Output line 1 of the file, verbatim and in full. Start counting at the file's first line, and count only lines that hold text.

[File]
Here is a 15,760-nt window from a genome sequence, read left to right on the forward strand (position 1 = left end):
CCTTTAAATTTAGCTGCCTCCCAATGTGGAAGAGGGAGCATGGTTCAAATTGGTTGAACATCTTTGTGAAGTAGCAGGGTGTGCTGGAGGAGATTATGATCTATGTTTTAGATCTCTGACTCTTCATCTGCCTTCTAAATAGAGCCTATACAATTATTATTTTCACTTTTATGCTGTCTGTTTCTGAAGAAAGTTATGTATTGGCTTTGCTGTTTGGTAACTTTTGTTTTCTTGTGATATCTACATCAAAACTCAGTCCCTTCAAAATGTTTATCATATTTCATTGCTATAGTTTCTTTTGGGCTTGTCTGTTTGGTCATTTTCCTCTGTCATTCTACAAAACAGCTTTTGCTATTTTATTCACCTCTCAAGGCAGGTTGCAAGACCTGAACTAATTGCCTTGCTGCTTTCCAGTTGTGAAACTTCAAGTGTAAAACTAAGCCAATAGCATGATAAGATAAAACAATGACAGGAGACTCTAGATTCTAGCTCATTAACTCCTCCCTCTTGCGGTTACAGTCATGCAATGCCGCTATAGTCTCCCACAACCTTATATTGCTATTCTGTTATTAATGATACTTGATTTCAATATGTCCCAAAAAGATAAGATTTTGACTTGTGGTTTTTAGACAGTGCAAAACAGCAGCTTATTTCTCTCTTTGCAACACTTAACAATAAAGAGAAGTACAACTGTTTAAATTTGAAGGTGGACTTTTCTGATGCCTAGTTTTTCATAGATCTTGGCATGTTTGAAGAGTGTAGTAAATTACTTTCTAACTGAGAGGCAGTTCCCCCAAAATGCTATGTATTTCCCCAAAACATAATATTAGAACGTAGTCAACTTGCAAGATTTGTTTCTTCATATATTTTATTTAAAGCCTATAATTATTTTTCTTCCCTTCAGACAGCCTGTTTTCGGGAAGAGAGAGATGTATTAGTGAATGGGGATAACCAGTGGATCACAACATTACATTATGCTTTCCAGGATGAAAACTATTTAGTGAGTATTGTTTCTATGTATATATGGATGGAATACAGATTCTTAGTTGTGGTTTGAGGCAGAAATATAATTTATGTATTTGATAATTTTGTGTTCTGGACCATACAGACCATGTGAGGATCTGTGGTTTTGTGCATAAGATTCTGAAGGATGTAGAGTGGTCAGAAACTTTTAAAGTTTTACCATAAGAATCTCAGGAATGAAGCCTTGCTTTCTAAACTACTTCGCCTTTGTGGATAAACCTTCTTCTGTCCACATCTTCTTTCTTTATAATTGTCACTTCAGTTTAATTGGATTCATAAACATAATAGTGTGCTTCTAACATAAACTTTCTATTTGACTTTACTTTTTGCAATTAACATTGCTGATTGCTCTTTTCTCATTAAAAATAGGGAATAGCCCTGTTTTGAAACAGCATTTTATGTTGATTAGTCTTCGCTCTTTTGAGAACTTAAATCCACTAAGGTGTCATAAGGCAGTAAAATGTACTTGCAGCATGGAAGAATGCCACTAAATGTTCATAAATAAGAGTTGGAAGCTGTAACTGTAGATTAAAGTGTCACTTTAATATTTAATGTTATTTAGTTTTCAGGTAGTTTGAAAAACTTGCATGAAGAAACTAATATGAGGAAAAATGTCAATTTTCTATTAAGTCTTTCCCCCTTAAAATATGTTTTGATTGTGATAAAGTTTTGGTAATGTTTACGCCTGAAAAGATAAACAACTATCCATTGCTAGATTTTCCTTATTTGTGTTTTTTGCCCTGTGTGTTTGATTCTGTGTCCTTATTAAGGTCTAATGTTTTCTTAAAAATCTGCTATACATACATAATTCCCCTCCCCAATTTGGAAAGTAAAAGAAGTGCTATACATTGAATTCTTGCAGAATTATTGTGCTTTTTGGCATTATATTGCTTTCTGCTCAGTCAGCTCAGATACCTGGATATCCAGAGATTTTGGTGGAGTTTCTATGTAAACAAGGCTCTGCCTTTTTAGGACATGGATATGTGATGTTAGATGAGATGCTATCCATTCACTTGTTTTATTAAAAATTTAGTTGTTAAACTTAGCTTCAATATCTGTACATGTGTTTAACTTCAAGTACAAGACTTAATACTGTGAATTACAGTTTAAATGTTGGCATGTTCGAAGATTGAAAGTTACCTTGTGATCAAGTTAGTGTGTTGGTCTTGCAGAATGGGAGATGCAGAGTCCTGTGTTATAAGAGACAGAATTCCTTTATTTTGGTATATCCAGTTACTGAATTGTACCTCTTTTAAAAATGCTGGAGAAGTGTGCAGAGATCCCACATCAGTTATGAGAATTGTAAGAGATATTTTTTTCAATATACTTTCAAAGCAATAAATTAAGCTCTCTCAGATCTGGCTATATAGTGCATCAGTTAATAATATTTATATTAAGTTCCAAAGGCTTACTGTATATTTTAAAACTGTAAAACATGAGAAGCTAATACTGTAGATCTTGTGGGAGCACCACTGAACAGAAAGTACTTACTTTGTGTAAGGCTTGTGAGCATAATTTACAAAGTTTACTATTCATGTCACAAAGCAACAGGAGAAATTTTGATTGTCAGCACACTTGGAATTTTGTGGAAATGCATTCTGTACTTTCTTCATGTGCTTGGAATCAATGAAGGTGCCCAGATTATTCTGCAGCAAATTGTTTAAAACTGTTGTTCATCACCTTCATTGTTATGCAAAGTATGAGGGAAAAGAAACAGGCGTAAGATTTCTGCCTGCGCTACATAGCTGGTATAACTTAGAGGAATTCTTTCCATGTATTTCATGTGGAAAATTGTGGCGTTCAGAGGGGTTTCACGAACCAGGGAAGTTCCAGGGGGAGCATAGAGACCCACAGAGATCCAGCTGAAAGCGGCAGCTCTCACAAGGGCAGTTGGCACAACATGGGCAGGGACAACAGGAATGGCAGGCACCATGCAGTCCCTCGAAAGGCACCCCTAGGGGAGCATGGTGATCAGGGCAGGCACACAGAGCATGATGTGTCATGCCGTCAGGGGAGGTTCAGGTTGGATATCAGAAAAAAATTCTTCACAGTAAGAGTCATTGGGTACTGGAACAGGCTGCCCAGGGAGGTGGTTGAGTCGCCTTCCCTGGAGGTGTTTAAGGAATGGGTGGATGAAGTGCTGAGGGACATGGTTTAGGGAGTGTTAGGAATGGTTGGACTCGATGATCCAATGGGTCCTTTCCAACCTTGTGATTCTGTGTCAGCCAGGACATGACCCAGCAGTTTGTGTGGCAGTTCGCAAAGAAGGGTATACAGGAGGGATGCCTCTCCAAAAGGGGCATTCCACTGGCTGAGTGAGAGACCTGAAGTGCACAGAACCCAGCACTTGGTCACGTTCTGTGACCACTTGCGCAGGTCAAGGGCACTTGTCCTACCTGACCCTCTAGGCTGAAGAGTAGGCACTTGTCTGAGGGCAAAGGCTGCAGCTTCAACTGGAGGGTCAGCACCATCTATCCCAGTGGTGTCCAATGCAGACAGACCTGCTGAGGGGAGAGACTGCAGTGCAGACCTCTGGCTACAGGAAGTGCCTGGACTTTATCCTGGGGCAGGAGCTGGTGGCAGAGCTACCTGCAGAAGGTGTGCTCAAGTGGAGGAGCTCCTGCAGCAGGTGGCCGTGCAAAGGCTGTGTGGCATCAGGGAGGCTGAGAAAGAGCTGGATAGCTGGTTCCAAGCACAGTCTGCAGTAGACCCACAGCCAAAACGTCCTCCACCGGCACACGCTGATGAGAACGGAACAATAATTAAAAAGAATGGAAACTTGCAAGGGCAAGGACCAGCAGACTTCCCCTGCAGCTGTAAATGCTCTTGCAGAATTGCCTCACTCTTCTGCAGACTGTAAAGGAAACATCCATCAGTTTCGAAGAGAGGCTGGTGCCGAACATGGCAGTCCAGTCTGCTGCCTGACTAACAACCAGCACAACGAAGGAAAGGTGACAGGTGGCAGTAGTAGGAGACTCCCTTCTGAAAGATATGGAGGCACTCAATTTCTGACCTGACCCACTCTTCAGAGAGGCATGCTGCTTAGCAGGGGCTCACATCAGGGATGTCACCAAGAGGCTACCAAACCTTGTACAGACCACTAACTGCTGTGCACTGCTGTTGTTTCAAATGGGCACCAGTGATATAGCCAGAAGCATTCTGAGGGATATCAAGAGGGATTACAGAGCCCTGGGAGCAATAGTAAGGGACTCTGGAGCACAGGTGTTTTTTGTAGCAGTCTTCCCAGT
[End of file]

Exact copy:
Here is a 15,760-nt window from a genome sequence, read left to right on the forward strand (position 1 = left end):